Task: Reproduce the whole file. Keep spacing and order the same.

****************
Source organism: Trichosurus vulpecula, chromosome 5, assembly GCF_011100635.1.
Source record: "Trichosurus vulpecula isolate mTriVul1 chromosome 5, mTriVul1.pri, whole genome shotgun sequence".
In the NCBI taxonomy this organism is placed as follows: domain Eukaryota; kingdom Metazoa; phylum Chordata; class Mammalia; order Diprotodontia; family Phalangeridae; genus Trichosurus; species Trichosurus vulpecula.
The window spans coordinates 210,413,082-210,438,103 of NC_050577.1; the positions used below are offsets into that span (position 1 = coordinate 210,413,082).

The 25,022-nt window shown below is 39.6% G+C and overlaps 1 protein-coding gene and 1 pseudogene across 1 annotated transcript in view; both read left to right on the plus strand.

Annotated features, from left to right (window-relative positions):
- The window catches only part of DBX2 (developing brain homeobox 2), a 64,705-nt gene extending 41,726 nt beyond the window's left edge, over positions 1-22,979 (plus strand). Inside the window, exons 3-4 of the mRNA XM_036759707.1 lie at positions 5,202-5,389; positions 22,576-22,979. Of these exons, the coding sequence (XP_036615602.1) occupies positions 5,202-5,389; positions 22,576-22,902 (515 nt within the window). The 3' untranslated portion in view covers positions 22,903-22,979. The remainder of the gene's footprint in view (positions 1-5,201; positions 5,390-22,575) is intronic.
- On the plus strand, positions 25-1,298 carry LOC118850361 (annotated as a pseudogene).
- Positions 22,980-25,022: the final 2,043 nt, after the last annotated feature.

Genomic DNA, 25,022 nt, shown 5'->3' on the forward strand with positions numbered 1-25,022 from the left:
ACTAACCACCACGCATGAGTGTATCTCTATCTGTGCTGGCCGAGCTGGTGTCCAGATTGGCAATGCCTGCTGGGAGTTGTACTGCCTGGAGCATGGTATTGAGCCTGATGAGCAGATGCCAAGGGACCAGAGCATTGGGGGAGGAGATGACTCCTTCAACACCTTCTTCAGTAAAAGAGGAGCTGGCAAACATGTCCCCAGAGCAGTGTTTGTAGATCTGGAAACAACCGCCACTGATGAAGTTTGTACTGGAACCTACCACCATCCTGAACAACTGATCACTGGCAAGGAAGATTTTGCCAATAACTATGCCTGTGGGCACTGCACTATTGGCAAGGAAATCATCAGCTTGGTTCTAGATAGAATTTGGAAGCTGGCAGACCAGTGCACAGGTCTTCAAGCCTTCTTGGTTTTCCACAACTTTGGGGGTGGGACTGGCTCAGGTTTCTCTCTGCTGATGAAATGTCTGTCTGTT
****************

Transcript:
Source organism: Trichosurus vulpecula, chromosome 5, assembly GCF_011100635.1.
Source record: "Trichosurus vulpecula isolate mTriVul1 chromosome 5, mTriVul1.pri, whole genome shotgun sequence".
In the NCBI taxonomy this organism is placed as follows: domain Eukaryota; kingdom Metazoa; phylum Chordata; class Mammalia; order Diprotodontia; family Phalangeridae; genus Trichosurus; species Trichosurus vulpecula.
The window spans coordinates 210,413,082-210,438,103 of NC_050577.1; the positions used below are offsets into that span (position 1 = coordinate 210,413,082).

The 25,022-nt window shown below is 39.6% G+C and overlaps 1 protein-coding gene and 1 pseudogene across 1 annotated transcript in view; both read left to right on the plus strand.

Annotated features, from left to right (window-relative positions):
- The window catches only part of DBX2 (developing brain homeobox 2), a 64,705-nt gene extending 41,726 nt beyond the window's left edge, over positions 1-22,979 (plus strand). Inside the window, exons 3-4 of the mRNA XM_036759707.1 lie at positions 5,202-5,389; positions 22,576-22,979. Of these exons, the coding sequence (XP_036615602.1) occupies positions 5,202-5,389; positions 22,576-22,902 (515 nt within the window). The 3' untranslated portion in view covers positions 22,903-22,979. The remainder of the gene's footprint in view (positions 1-5,201; positions 5,390-22,575) is intronic.
- On the plus strand, positions 25-1,298 carry LOC118850361 (annotated as a pseudogene).
- Positions 22,980-25,022: the final 2,043 nt, after the last annotated feature.

Genomic DNA, 25,022 nt, shown 5'->3' on the forward strand with positions numbered 1-25,022 from the left:
ACTAACCACCACGCATGAGTGTATCTCTATCTGTGCTGGCCGAGCTGGTGTCCAGATTGGCAATGCCTGCTGGGAGTTGTACTGCCTGGAGCATGGTATTGAGCCTGATGAGCAGATGCCAAGGGACCAGAGCATTGGGGGAGGAGATGACTCCTTCAACACCTTCTTCAGTAAAAGAGGAGCTGGCAAACATGTCCCCAGAGCAGTGTTTGTAGATCTGGAAACAACCGCCACTGATGAAGTTTGTACTGGAACCTACCACCATCCTGAACAACTGATCACTGGCAAGGAAGATTTTGCCAATAACTATGCCTGTGGGCACTGCACTATTGGCAAGGAAATCATCAGCTTGGTTCTAGATAGAATTTGGAAGCTGGCAGACCAGTGCACAGGTCTTCAAGCCTTCTTGGTTTTCCACAACTTTGGGGGTGGGACTGGCTCAGGTTTCTCTCTGCTGATGAAATGTCTGTCTGTT